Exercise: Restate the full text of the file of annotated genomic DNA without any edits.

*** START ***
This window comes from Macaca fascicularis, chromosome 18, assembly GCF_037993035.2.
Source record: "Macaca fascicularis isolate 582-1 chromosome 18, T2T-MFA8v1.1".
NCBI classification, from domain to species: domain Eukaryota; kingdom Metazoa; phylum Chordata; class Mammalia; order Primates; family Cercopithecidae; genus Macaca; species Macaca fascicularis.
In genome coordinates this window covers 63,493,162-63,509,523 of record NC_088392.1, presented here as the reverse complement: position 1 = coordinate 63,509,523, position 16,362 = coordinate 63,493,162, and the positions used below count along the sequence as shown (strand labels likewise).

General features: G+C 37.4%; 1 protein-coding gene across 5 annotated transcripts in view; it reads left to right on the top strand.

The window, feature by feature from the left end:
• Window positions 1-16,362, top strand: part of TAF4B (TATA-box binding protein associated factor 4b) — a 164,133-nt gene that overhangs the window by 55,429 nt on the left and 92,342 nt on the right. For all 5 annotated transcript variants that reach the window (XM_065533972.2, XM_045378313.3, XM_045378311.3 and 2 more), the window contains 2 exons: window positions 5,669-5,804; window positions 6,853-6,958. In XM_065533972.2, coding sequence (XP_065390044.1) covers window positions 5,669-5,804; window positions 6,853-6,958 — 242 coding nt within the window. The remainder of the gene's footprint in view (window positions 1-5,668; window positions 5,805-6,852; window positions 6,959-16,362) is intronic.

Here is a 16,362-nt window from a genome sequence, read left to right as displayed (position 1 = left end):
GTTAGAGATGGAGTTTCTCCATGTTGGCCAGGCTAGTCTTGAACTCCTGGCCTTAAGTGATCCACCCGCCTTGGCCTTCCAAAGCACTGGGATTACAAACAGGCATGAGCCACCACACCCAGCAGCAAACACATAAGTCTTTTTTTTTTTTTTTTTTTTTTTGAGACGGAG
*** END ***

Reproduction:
This window comes from Macaca fascicularis, chromosome 18, assembly GCF_037993035.2.
Source record: "Macaca fascicularis isolate 582-1 chromosome 18, T2T-MFA8v1.1".
NCBI classification, from domain to species: domain Eukaryota; kingdom Metazoa; phylum Chordata; class Mammalia; order Primates; family Cercopithecidae; genus Macaca; species Macaca fascicularis.
In genome coordinates this window covers 63,493,162-63,509,523 of record NC_088392.1, presented here as the reverse complement: position 1 = coordinate 63,509,523, position 16,362 = coordinate 63,493,162, and the positions used below count along the sequence as shown (strand labels likewise).

General features: G+C 37.4%; 1 protein-coding gene across 5 annotated transcripts in view; it reads left to right on the top strand.

The window, feature by feature from the left end:
• Window positions 1-16,362, top strand: part of TAF4B (TATA-box binding protein associated factor 4b) — a 164,133-nt gene that overhangs the window by 55,429 nt on the left and 92,342 nt on the right. For all 5 annotated transcript variants that reach the window (XM_065533972.2, XM_045378313.3, XM_045378311.3 and 2 more), the window contains 2 exons: window positions 5,669-5,804; window positions 6,853-6,958. In XM_065533972.2, coding sequence (XP_065390044.1) covers window positions 5,669-5,804; window positions 6,853-6,958 — 242 coding nt within the window. The remainder of the gene's footprint in view (window positions 1-5,668; window positions 5,805-6,852; window positions 6,959-16,362) is intronic.

Here is a 16,362-nt window from a genome sequence, read left to right as displayed (position 1 = left end):
GTTAGAGATGGAGTTTCTCCATGTTGGCCAGGCTAGTCTTGAACTCCTGGCCTTAAGTGATCCACCCGCCTTGGCCTTCCAAAGCACTGGGATTACAAACAGGCATGAGCCACCACACCCAGCAGCAAACACATAAGTCTTTTTTTTTTTTTTTTTTTTTTTGAGACGGAG